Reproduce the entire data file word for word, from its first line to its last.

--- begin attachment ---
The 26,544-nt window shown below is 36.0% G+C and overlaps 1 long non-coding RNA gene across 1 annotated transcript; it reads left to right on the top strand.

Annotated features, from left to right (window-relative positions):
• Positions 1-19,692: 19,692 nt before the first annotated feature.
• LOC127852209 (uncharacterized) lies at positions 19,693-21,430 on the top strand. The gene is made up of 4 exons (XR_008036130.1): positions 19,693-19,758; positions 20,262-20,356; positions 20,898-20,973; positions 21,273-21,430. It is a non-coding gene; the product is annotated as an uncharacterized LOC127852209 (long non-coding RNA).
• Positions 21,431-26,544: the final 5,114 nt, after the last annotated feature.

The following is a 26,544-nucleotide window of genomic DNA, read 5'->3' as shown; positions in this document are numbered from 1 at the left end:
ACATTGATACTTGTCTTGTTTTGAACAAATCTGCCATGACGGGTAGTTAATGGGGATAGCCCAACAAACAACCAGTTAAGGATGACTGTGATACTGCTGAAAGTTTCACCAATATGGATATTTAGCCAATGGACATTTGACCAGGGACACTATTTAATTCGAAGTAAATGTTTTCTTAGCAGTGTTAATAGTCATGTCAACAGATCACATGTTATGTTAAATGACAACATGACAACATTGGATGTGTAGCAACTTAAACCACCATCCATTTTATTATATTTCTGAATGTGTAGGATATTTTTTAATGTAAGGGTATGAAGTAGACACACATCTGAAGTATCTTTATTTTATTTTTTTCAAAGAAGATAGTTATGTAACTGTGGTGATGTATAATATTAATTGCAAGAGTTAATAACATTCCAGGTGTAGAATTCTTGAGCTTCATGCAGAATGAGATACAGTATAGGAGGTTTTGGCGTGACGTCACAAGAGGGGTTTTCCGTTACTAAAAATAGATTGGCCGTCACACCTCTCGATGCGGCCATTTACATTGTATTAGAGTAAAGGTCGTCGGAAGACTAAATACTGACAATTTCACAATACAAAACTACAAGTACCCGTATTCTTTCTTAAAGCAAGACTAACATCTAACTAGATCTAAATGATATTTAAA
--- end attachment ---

The 26,544-nt window shown below is 36.0% G+C and overlaps 1 long non-coding RNA gene across 1 annotated transcript; it reads left to right on the top strand.

Annotated features, from left to right (window-relative positions):
• Positions 1-19,692: 19,692 nt before the first annotated feature.
• LOC127852209 (uncharacterized) lies at positions 19,693-21,430 on the top strand. The gene is made up of 4 exons (XR_008036130.1): positions 19,693-19,758; positions 20,262-20,356; positions 20,898-20,973; positions 21,273-21,430. It is a non-coding gene; the product is annotated as an uncharacterized LOC127852209 (long non-coding RNA).
• Positions 21,431-26,544: the final 5,114 nt, after the last annotated feature.

The following is a 26,544-nucleotide window of genomic DNA, read 5'->3' as shown; positions in this document are numbered from 1 at the left end:
ACATTGATACTTGTCTTGTTTTGAACAAATCTGCCATGACGGGTAGTTAATGGGGATAGCCCAACAAACAACCAGTTAAGGATGACTGTGATACTGCTGAAAGTTTCACCAATATGGATATTTAGCCAATGGACATTTGACCAGGGACACTATTTAATTCGAAGTAAATGTTTTCTTAGCAGTGTTAATAGTCATGTCAACAGATCACATGTTATGTTAAATGACAACATGACAACATTGGATGTGTAGCAACTTAAACCACCATCCATTTTATTATATTTCTGAATGTGTAGGATATTTTTTAATGTAAGGGTATGAAGTAGACACACATCTGAAGTATCTTTATTTTATTTTTTTCAAAGAAGATAGTTATGTAACTGTGGTGATGTATAATATTAATTGCAAGAGTTAATAACATTCCAGGTGTAGAATTCTTGAGCTTCATGCAGAATGAGATACAGTATAGGAGGTTTTGGCGTGACGTCACAAGAGGGGTTTTCCGTTACTAAAAATAGATTGGCCGTCACACCTCTCGATGCGGCCATTTACATTGTATTAGAGTAAAGGTCGTCGGAAGACTAAATACTGACAATTTCACAATACAAAACTACAAGTACCCGTATTCTTTCTTAAAGCAAGACTAACATCTAACTAGATCTAAATGATATTTAAA